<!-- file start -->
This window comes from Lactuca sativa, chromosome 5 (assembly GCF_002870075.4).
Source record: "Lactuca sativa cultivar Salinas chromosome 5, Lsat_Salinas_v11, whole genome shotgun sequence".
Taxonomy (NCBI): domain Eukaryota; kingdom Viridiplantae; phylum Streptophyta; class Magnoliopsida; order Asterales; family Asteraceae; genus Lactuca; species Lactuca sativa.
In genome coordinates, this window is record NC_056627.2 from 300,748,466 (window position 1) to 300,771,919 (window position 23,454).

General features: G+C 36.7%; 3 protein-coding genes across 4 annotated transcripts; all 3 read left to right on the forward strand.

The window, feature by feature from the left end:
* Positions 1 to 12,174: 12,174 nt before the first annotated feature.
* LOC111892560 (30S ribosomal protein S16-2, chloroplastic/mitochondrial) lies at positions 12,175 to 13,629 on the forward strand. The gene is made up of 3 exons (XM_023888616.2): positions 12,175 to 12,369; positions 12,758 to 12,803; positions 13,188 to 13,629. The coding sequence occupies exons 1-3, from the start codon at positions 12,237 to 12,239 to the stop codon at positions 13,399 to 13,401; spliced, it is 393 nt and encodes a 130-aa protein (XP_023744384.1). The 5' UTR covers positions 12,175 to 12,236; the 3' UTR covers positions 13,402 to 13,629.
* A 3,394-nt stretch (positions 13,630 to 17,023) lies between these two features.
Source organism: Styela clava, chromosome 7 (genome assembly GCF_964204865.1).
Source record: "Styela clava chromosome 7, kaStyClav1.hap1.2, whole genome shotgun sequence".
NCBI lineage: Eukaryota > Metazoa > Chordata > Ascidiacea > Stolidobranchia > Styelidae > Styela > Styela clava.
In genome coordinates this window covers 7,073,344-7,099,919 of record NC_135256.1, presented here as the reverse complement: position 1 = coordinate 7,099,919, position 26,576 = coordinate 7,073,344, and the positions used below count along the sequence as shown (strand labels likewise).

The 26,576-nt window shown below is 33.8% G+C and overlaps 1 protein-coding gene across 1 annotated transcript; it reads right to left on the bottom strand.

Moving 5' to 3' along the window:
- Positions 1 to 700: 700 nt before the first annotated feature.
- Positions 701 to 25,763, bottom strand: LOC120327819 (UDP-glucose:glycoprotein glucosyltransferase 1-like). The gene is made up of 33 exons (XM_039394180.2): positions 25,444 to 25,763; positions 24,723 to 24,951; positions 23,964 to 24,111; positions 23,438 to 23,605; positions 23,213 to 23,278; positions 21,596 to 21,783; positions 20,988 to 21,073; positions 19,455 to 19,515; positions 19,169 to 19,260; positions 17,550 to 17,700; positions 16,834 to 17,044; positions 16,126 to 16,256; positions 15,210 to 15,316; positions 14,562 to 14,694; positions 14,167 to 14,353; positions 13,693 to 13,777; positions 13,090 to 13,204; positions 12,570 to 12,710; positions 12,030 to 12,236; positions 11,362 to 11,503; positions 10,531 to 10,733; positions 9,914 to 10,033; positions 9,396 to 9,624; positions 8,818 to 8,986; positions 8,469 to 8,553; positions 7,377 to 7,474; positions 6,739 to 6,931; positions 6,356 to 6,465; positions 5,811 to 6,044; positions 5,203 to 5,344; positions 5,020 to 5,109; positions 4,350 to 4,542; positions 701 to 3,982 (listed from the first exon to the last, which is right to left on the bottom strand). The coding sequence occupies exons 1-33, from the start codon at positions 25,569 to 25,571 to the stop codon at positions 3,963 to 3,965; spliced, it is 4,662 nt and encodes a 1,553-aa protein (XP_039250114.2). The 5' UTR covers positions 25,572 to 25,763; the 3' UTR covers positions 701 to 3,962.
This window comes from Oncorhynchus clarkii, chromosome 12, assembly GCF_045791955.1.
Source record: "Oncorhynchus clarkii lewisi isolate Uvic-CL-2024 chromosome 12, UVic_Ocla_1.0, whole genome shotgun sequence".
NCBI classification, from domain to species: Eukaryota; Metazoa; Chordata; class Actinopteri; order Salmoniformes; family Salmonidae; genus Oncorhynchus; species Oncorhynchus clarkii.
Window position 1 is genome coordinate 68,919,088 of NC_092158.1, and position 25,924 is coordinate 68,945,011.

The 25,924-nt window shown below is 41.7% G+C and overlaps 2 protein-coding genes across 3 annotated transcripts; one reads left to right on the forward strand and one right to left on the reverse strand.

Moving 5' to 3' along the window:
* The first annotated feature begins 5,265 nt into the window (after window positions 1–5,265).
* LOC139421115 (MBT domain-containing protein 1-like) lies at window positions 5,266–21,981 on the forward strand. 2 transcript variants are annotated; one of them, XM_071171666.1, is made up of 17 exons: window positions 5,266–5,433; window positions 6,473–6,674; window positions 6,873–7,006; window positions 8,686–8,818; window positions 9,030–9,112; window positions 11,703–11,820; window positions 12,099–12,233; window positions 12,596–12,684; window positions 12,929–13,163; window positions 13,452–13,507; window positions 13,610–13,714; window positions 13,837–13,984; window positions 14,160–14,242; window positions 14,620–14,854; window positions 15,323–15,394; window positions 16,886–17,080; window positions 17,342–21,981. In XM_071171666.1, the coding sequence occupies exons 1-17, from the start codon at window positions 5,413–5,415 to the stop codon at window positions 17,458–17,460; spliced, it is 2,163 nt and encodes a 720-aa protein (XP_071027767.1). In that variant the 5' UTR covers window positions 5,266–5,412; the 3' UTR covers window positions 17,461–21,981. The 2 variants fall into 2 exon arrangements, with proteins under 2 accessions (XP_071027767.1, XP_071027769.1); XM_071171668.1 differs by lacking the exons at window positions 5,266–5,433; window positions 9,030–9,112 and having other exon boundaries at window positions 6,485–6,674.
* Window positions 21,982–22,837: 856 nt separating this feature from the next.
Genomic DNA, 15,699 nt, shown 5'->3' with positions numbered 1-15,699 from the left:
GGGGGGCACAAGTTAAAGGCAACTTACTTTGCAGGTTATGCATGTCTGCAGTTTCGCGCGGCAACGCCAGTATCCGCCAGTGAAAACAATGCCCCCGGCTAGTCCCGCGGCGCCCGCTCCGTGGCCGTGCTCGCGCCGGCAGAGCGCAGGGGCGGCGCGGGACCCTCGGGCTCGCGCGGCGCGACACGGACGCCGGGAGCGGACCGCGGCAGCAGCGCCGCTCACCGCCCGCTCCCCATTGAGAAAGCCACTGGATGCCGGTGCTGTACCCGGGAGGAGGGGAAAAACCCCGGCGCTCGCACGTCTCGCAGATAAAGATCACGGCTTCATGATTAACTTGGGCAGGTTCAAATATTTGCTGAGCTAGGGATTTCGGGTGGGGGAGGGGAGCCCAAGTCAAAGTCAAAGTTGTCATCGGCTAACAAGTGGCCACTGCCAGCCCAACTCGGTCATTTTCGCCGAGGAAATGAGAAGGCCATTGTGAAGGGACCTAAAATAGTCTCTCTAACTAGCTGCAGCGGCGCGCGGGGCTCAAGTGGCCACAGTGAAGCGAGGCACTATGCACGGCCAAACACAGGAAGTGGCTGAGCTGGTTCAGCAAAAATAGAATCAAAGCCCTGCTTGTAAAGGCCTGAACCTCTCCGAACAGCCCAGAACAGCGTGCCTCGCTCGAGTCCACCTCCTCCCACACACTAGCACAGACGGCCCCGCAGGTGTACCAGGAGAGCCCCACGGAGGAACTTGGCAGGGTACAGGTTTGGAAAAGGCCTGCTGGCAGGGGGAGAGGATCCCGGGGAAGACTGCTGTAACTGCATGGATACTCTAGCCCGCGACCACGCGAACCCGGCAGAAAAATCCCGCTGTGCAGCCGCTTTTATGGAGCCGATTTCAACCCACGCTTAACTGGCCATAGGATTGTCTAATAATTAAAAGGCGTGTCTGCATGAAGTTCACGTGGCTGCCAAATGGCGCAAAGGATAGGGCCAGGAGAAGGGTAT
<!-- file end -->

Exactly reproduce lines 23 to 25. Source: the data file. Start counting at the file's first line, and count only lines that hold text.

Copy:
Moving 5' to 3' along the window:
* The first annotated feature begins 5,265 nt into the window (after window positions 1–5,265).
* LOC139421115 (MBT domain-containing protein 1-like) lies at window positions 5,266–21,981 on the forward strand. 2 transcript variants are annotated; one of them, XM_071171666.1, is made up of 17 exons: window positions 5,266–5,433; window positions 6,473–6,674; window positions 6,873–7,006; window positions 8,686–8,818; window positions 9,030–9,112; window positions 11,703–11,820; window positions 12,099–12,233; window positions 12,596–12,684; window positions 12,929–13,163; window positions 13,452–13,507; window positions 13,610–13,714; window positions 13,837–13,984; window positions 14,160–14,242; window positions 14,620–14,854; window positions 15,323–15,394; window positions 16,886–17,080; window positions 17,342–21,981. In XM_071171666.1, the coding sequence occupies exons 1-17, from the start codon at window positions 5,413–5,415 to the stop codon at window positions 17,458–17,460; spliced, it is 2,163 nt and encodes a 720-aa protein (XP_071027767.1). In that variant the 5' UTR covers window positions 5,266–5,412; the 3' UTR covers window positions 17,461–21,981. The 2 variants fall into 2 exon arrangements, with proteins under 2 accessions (XP_071027767.1, XP_071027769.1); XM_071171668.1 differs by lacking the exons at window positions 5,266–5,433; window positions 9,030–9,112 and having other exon boundaries at window positions 6,485–6,674.